by Doy Moyer
The book of Job is not as much about Job and his faith as it is about God and how He operates. Job was being tested, to be sure, but God even more so. Does God bless Job for nothing? Is God being unfair and unjust? Is God the true adversary? Does God punish the way that the friends suggested? The questions about God are numerous.
We struggle with similar questions and issues. We often put God on trial as if He is amenable to us. We, like Job, may think that if we had God here in front of us we would be able to defend ourselves (Job 31:35-37). Yet, when God appeared, Job could only put his hand on his mouth (Job 40:3-5).
Putting our hands on our mouths may be the wisest thing we can do at times, especially when it comes to questioning God and His ways. We are not in a position to know what He knows or understand what He understands. Because of this, we are not in the position of being righteous judges and critics.
“Shall a faultfinder contend with the Almighty?
He who argues with God, let him answer it” (Job 40:2).
The book stands as a stark reminder that we need humility and that in humility is where true faith and strength reside. God need not give an accounting of Himself to me or you. Rather, we are accountable to Him, and only when we really get that will we find true purpose.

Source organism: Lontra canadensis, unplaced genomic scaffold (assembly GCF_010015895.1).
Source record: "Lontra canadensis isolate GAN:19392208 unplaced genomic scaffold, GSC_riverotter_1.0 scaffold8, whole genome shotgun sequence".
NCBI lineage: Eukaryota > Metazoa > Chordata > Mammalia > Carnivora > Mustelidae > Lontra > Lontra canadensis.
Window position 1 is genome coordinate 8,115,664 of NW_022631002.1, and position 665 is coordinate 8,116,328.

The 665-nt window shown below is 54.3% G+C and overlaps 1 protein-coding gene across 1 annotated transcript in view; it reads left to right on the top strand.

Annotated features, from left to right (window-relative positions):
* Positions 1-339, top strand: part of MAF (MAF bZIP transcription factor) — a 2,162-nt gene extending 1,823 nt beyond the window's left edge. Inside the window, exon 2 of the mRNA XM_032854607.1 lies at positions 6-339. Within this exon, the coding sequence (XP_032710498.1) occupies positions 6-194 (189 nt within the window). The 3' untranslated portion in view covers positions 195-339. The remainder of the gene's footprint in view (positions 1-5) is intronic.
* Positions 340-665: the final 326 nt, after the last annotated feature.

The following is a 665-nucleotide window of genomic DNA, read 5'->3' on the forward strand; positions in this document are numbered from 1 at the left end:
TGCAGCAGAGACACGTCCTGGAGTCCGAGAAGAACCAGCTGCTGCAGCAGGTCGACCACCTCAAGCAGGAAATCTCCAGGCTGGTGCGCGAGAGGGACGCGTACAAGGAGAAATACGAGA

“‘Who is this that hides counsel without knowledge?’
Therefore I have uttered what I did not understand,
things too wonderful for me, which I did not know” (Job 42:3).
In all of our highbrow theological debates, I wonder sometimes if God would answer us the way He spoke to Job and his friends: “Who is this that darkens counsel by words without knowledge?” (Job 38:2). In other words, “You have no idea what you are talking about.” Indeed.
So today, I am reminded of my need to back up and listen to the Lord’s wisdom.